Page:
Favorskii rearrangement

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Favorskii rearrangement
Named after Alexei Yevgrafovich Favorskii
Reaction type Rearrangement reaction
Organic Chemistry Portal favorsky-reaction
RSC ontology ID RXNO:0000385

The Favorskii rearrangement, named for the Russian chemist Alexei Yevgrafovich Favorskii, is most principally a rearrangement of cyclopropanones and α-halo ketones which leads to carboxylic acid derivatives. In the case of cyclic α-halo ketones, the Favorskii rearrangement constitutes a ring contraction. This rearrangement takes place in the presence of a base, sometimes hydroxide, to yield a carboxylic acid but most of the time either an alkoxide base or an amine to yield an ester or an amide, respectively. α,α’-Dihaloketones eliminate HX under the reaction conditions to give α,β-unsaturated carbonyl compounds.[1][2][3][4][5][6][7][8]

The Favorskii rearrangement

Reaction mechanism[edit]

The reaction mechanism is thought to involve the formation of an enolate on the side of the ketone away from the chlorine atom. This enolate cyclizes to a cyclopropanone intermediate which is then attacked by the hydroxide nucleophile.

Favorskii rearrangement mechanism

The second step has also been proposed to be stepwise process, with chloride anion leaving first to produce a zwitterionic oxyallyl cation before a disrotatory electrocyclic ring closure takes place to afford the cyclopropanone intermediate.[9]

Usage of alkoxide anions such as sodium methoxide, instead of sodium hydroxide, yields the ring-contracted ester product.

When enolate formation is impossible, the Favorskii reaction takes place by an alternate mechanism, in which addition to hydroxide to the ketone takes place, followed by concerted collapse of the tetrahedral intermediate and migration of the neighboring carbon with displacement of the halide. This is sometimes known as the pseudo-Favorskii reaction, although previous to labeling studies, it was thought that all Favorskii reactions proceeded through this mechanism.

An animation of the reaction mechanism of the Favorskii rearrangement
An animation of the reaction mechanism

Wallach degradation[edit]

In the related Wallach degradation (Otto Wallach, 1918) not one but two halogen atoms flank the ketone resulting in a new contracted ketone after oxidation and decarboxylation[10][11]

Photo-Favorskii reaction[edit]

The reaction type also exists as a photochemical reaction. The photo-Favorskii reaction has been used in the photochemical unlocking of certain phosphates (for instance those of ATP) protected by so-called p-hydroxyphenacyl groups.[12] The deprotection proceeds through a triplet diradical (3) and a dione spiro intermediate (4) although the latter has thus far eluded detection.[13]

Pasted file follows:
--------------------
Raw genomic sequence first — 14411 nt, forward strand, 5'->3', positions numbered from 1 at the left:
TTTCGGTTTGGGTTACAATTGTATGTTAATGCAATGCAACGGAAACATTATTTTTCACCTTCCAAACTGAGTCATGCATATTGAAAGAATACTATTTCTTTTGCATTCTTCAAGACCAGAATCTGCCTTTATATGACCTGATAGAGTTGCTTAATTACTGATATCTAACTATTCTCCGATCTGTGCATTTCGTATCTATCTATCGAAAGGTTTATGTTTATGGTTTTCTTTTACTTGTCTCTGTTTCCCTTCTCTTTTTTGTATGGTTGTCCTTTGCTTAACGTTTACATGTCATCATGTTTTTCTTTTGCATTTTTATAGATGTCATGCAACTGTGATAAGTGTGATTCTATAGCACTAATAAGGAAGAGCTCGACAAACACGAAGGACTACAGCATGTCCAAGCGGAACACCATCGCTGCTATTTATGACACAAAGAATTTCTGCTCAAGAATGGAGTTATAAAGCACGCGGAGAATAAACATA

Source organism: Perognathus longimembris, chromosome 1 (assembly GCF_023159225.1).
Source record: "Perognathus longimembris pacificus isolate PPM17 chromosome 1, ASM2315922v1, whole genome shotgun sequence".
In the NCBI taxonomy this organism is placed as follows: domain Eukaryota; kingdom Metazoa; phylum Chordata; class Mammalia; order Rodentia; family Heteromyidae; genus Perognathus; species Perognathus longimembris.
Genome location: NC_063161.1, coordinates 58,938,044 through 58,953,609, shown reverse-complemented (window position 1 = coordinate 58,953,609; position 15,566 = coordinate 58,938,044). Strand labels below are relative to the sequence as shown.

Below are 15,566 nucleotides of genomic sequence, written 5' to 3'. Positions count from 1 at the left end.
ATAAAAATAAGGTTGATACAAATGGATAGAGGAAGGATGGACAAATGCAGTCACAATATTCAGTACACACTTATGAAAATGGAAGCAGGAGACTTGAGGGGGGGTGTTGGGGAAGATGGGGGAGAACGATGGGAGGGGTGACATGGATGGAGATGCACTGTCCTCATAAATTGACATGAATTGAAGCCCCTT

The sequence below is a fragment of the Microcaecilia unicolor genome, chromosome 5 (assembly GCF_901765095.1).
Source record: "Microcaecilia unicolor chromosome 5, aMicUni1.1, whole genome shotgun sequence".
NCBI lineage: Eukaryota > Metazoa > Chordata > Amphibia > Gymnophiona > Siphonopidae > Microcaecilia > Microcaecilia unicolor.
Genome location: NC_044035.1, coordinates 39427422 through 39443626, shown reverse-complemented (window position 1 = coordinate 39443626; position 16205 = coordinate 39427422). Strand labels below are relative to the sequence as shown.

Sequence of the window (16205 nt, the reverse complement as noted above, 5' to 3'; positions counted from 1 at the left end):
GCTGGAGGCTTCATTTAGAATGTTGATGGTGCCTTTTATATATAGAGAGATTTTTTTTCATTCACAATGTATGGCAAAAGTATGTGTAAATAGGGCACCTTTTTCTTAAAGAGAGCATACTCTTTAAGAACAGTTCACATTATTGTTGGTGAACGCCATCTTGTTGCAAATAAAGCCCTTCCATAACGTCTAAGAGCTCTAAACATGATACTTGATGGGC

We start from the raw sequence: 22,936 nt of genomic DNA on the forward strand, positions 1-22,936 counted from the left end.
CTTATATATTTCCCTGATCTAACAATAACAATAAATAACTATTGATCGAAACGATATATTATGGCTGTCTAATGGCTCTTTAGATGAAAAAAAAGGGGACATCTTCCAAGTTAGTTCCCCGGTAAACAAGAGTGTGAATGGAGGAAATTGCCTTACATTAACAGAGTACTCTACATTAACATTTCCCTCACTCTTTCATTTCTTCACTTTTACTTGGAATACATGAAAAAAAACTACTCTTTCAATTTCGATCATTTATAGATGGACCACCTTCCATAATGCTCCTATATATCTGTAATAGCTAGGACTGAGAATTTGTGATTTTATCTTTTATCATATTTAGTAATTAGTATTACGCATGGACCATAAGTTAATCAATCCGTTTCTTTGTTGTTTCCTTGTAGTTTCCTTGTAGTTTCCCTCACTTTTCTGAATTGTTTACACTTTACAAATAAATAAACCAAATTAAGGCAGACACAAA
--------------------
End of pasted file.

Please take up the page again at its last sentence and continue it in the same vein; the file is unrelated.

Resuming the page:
Photo Favorskii Givens 2008

See also[edit]


  1. ^ Favorskii, A. E. J. Russ. Phys. Chem. Soc. 1894, 26, 590.
  2. ^ Favorskii, A. E. J. Russ. Phys. Chem. Soc. 1905, 37, 643.
  3. ^ Faworsky, A. Y. (1913). "Über die Einwirkung von Phosphorhalogenverbindungen auf Ketone, Bromketone und Ketonalkohole". J. Prakt. Chem. (in German). 88 (1): 641–698. doi:10.1002/prac.19130880148.
  4. ^ Cope, Arthur (1960). Organic Reaction Volume XI (1 ed.). New York: Wiley-Interscience. doi:10.1002/jps.2600500225. ISBN 9780471171270.
  5. ^ Wohllebe, J.; Garbisch, E. W. (1977). "Ring Contraction via a Favorskii-Type Rearrangement: Cycloundecanone". Organic Syntheses. 56: 107. doi:10.15227/orgsyn.056.0107.; Collective Volume, 6, p. 368
  6. ^ Shioiri, Takayuki; Kawai, Nobutaka (1978). "New methods and reagents in organic synthesis. 2. A facile conversion of alkyl aryl ketones to α-arylalkanoic acids using diphenyl phosphorazidate. Its application to a new synthesis of ibuprofen and naproxen, nonsteroidal antiinflammatory agents". J. Org. Chem. 43 (14): 2936–2938. doi:10.1021/jo00408a049.
  7. ^ Hamada, Yasumasa; Shioiri, Takayuki (1982). "Cycloundecanecarboxylic Acid". Organic Syntheses. 62: 191. doi:10.15227/orgsyn.062.0191.; Collective Volume, 7, p. 135
  8. ^ Goheen, D. W.; Vaughan, W. R. (1963). "Cyclopentanecarboxylic acid, methyl ester". Organic Syntheses. 39: 37. doi:10.15227/orgsyn.039.0037.; Collective Volume, 4, p. 594
  9. ^ Akhrem, A A; Ustynyuk, T K; Titov, Yu A (1970-09-30). "The Favorskii Rearrangement". Russian Chemical Reviews. 39 (9): 732–746. doi:10.1070/rc1970v039n09abeh002019. ISSN 0036-021X.
  10. ^ Wallach, O. (1918). "Zur Kenntnis der Terpene und der ätherischen Öle. Über das Verhalten zweifach gebromter hexacyclischer Ketone in Abhängigkeit von der Stellung der Bromatome". Justus Liebigs Ann. Chem. (in German). 414 (3): 271–296. doi:10.1002/jlac.19184140303.
  11. ^ Wallach, O. (1918). "Zur Kenntnis der Terpene und der ätherischen Öle". Justus Liebigs Ann. Chem. (in German). 414 (3): 296–366. doi:10.1002/jlac.19184140304.
  12. ^ Park, Chan-Ho; Givens, Richard S. (1997). "New Photoactivated Protecting Groups. 6. p-Hydroxyphenacyl: A Phototrigger for Chemical and Biochemical Probes". J. Am. Chem. Soc. 119 (10): 2453–2463. doi:10.1021/ja9635589.
  13. ^ Givens, Richard S.; Heger, Dominik; Hellrung, Bruno; Kamdzhilov, Yavor; Mac, Marek; Conrad, Peter G.; Cope, Elizabeth; Lee, Jong I.; Mata-Segreda, Julio F.; Schowen, Richard L.; Wirz, Jakob (2008). "The Photo-Favorskii Reaction of p-Hydroxyphenacyl Compounds is Initiated by Water-Assisted, Adiabatic Extrusion of a Triplet Biradical". J. Am. Chem. Soc. 130 (11): 3307–3309. doi:10.1021/ja7109579. PMC 3739295.